2022 Newman Prize for English Jueju Poetry Winners Announced
The OU Institute for US-China Issues is pleased to announce the results of this year’s Newman Prize for English Jueju contest, with two University of Oklahoma students among the winners. The prize, which celebrates classical Chinese poetry, is held in conjunction with the University of Oklahoma’s Newman Prize for Chinese Literature. Both are sponsored by the Institute for US-China Issues in the David L. Boren College of International Studies.
In this year’s competition, Jacqueline Gibson, a master’s student in international studies at The University of Oklahoma, was awarded the prize for Best English Jueju in Oklahoma. Another OU student, International and Area Studies senior Bradley Quy, received Oklahoma Honorable Mention. The winner of the U.S. high school category is Julia Alvarenga of John Paul II High School in Dallas, Texas; Ella Walker and Eva Talkington (also from John Paul II High School) received honorable mention. This year’s elementary/middle school winner is Emma Lee of Clear Springs School, Eureka Springs, Arkansas. For the adult category, the 2022 winners are Sylas Pelikan of Princeton, New Jersey (winner) and Kressel Housman and Sophie Eisenberg of New York, New York (honorable mention).
In recent years, the Newman Prize for English Jueju has also broadened its reach to international contestants around the world. This year’s international winners are Jeannette Tien-Wei Law of Milan, Italy (Best English Jueju in Europe/United Kingdom) and Maria Sorokina of Smolensk, Russia (Best English Jueju from Other Regions).
Celebrating Classical Chinese Poetry
The goal of the competition is to introduce students and adults to jueju, a traditional form of Chinese poetry that is over 1,500 years old. The jueju has four lines of five or seven characters/monosyllabic words and is widely considered the most beloved and representative form of classical Chinese poetry. This year’s winners included poems written in both unregulated and regulated jueju. Unregulated jueju requires poets to follow the basic rules of composition (a set meter, rhyme scheme, thematic constraints); regulated jueju requires poets to create parallelism of meaning and sound between lines, as well as follow set vowel patterns handed down since the advent of the form.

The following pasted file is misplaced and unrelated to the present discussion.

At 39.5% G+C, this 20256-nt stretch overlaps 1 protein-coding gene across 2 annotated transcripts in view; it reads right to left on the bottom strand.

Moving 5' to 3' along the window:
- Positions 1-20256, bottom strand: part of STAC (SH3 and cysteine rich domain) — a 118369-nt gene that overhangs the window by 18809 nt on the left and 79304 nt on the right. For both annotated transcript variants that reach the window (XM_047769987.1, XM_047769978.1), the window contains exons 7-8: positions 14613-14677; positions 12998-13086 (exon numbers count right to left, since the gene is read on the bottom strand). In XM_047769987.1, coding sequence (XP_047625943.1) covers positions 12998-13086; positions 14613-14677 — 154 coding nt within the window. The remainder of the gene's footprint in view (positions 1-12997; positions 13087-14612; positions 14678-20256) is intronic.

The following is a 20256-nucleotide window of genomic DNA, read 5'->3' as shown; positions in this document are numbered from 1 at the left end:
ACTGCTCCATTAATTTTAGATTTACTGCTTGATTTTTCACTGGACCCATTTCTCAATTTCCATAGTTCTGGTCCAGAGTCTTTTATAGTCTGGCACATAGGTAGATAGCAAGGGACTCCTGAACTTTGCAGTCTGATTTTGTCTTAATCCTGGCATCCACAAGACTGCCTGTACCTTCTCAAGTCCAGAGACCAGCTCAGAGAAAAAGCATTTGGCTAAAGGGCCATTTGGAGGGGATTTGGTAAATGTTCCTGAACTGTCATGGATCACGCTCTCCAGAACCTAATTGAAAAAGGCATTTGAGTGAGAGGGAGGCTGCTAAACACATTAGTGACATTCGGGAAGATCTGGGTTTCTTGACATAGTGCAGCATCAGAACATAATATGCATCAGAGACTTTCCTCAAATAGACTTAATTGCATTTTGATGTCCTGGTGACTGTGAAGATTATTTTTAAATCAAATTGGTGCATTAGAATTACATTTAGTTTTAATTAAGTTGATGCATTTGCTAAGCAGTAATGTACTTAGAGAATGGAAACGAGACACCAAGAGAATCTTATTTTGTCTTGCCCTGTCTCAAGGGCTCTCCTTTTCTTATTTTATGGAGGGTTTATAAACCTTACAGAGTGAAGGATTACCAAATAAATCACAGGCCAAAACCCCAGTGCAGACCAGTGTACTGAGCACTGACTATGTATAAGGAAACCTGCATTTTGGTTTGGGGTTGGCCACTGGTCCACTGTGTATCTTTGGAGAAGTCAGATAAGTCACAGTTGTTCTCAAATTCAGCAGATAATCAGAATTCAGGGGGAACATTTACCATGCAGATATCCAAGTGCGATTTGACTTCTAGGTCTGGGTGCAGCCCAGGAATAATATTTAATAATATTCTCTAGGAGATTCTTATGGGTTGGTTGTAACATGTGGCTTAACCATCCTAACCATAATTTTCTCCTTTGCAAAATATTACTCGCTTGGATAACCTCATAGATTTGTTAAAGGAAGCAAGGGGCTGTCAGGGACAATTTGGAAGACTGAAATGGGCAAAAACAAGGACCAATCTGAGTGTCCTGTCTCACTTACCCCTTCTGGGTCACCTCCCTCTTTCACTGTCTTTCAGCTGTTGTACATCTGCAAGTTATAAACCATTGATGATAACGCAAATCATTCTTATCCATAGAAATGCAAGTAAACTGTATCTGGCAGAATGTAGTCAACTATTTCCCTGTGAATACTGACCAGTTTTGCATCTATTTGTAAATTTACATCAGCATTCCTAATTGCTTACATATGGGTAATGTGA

Since 2013, this prize has been awarded biennially (though it is annual beginning this year), and the competition is open to K-12 students, college students and adults. K-12 teachers, who receive instructional support from Institute for US-China Issues director Jonathan Stalling, are encouraged to teach English jueju in the classroom and submit class poems. Read on for a closer look at this year’s winning poems, and you can stream video of the awards ceremony on YouTube.
In the poems below, Vowel patterns are represented by using grids of alternating white and black squares. White squares represent full vowel sounds called “ping,” while black squares represent clipped/shortened vowel sounds called “ze” which result from monosyllable words ending in unvoiced consonants like /p,t,k,s,f, ch, and sh).
Jeannette Tien-Wei Law (Milan, Italy): “For Those Who Flee”
Jeanette’s entry is based on a translation of a family heirloom poem originally handed down to her in Chinese. Jeannette chose to translate the jueju into a “ze-start seven-word rhyming first line English jueju.”
This striking poem follows the ping/ze pattern perfectly (though she takes advantage of “free positions” in the odd numbered columns) and begins with a couplet replete with semantic parallelism, pairing “swift horse” with “winged ride”; “flee horde” with “comb cliffs”; and the apocryphal “swords wax war” and “fate’s moon door.” The poem’s final couplet speaks to the perilous difficulty of an exodus and the promise of a safe harbor. This is a masterpiece of regulated English jueju.
Maria Sorokina (Smolensk, Russia), "Smolenskoye Poozerye" (translated as “smolensk lakes")
Maria is a faculty member in the department of Computational Mathematics and Cybernetics at Lomonosov Moscow State University. Her jueju is also perfect example of a regulated ze start qijue (seven-word jueju):
While Maria’s poem does not take as much advantage of semantic parallelism in her first couplet, the perfect vowel pattern coupled with the contemplative beauty of the poem’s form and content makes this truly a gem of a poem.
Sylas Pelikan (Princeton, New Jersey): untitled Sylas, a student at Middlebury College in Vermont, submitted a near perfect example of a “ze start qijue” (seven-word jueju). His unique lineation highlights the modular design of jueju:
Yet, when we present the poem alongside the ze-start vowel pattern, we can see a minor error.
Capped peaks young pines soft drifts blow
Light moss stark earth scant ferns grow
Sun fades glance up warm red light
Frost’s bite clings to last faint glow
While there is one “ze” word (“moss”) occupying a position that should have included a “ping” word, the poem otherwise has followed the ping/ze pattern perfectly, and his first couplet is a lovely example of semantic parallelism as “capped peaks” contrasts with “light moss” while, “young pines” contrast beautifully with “stark earth” and finally “soft drifts blow” provides another antithetical parallel resonance with “scant ferns grow.” Yet his poem came out on top because of his attention to poetic details that create a subtle beauty in his imagery. Not green moss but “light moss,” not “green ferns” but “scant ferns” and so on. His turning line directs the reader’s attention to the way the sun fades in shades of red, while we notice how late signs of winter are illuminated by this faint glow. It’s a single moment of distilled experience and reveals something of the essence of the jueju form.
Julia Alvarenga (Dallas, Texas): untitled
Julia is a student at Jean Paul II High School in Dallas, and her poem is another amazing example of a regulated ze start qijue (seven-word jueju):